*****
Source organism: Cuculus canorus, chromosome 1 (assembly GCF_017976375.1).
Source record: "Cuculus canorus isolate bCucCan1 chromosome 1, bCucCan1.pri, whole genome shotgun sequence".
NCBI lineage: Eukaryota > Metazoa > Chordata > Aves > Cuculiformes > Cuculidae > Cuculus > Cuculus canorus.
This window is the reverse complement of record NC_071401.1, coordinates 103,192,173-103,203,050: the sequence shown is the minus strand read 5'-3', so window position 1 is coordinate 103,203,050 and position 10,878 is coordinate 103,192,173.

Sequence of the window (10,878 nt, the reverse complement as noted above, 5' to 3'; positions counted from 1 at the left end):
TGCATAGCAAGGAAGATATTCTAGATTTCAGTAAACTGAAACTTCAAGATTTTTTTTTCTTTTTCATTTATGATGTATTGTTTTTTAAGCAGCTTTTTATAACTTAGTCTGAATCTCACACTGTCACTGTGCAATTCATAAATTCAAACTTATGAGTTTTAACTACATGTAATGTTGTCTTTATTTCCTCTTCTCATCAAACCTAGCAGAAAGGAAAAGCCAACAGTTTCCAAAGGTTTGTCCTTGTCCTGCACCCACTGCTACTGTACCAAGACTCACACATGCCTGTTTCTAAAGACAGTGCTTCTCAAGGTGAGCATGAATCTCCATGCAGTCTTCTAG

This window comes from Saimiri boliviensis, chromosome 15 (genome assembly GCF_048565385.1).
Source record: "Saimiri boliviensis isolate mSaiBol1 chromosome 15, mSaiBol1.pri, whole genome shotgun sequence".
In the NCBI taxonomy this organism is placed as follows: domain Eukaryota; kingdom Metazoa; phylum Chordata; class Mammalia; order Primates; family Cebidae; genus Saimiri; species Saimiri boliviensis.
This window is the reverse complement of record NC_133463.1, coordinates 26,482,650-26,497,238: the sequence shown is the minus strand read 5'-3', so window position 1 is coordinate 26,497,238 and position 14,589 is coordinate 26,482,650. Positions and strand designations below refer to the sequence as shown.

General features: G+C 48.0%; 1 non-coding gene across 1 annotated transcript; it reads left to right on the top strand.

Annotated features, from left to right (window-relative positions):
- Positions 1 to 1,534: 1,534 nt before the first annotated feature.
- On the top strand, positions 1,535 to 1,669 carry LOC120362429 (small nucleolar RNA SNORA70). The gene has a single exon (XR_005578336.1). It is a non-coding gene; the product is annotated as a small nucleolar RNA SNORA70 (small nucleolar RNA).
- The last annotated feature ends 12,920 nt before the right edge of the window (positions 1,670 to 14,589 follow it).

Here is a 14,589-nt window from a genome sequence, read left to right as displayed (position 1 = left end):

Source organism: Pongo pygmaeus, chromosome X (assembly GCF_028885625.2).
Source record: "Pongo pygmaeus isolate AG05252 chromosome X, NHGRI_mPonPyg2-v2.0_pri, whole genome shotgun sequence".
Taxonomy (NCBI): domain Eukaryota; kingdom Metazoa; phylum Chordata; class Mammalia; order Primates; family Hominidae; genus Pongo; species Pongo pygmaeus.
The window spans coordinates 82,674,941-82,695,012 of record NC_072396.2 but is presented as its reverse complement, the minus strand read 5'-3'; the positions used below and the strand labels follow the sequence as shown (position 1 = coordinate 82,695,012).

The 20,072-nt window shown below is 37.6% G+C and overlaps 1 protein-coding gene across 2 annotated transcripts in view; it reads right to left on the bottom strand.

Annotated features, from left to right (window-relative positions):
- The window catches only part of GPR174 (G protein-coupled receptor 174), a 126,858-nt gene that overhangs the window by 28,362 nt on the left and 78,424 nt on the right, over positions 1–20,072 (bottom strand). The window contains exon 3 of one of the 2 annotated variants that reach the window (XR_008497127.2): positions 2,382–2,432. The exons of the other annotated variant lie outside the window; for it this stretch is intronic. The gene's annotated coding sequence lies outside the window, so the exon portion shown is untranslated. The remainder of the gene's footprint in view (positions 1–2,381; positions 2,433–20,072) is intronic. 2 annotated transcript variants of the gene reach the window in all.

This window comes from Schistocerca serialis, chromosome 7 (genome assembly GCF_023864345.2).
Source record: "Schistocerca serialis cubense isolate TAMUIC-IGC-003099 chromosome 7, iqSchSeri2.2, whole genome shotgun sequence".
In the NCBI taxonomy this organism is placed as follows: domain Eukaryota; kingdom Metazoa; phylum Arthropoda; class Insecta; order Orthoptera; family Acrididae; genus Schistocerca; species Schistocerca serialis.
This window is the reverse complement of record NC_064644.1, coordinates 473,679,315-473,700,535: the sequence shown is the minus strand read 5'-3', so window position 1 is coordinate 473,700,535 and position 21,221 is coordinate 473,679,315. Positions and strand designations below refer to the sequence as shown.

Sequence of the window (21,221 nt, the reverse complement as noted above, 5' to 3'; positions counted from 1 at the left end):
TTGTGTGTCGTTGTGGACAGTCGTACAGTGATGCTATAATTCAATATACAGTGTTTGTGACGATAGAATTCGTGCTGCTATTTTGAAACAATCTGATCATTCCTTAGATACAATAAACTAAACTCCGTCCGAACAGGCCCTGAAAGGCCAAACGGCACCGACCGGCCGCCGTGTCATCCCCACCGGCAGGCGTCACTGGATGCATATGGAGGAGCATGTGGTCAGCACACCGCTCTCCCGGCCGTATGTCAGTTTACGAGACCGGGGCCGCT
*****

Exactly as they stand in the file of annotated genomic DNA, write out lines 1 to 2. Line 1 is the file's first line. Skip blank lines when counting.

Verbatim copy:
Source organism: Cuculus canorus, chromosome 1 (assembly GCF_017976375.1).
Source record: "Cuculus canorus isolate bCucCan1 chromosome 1, bCucCan1.pri, whole genome shotgun sequence".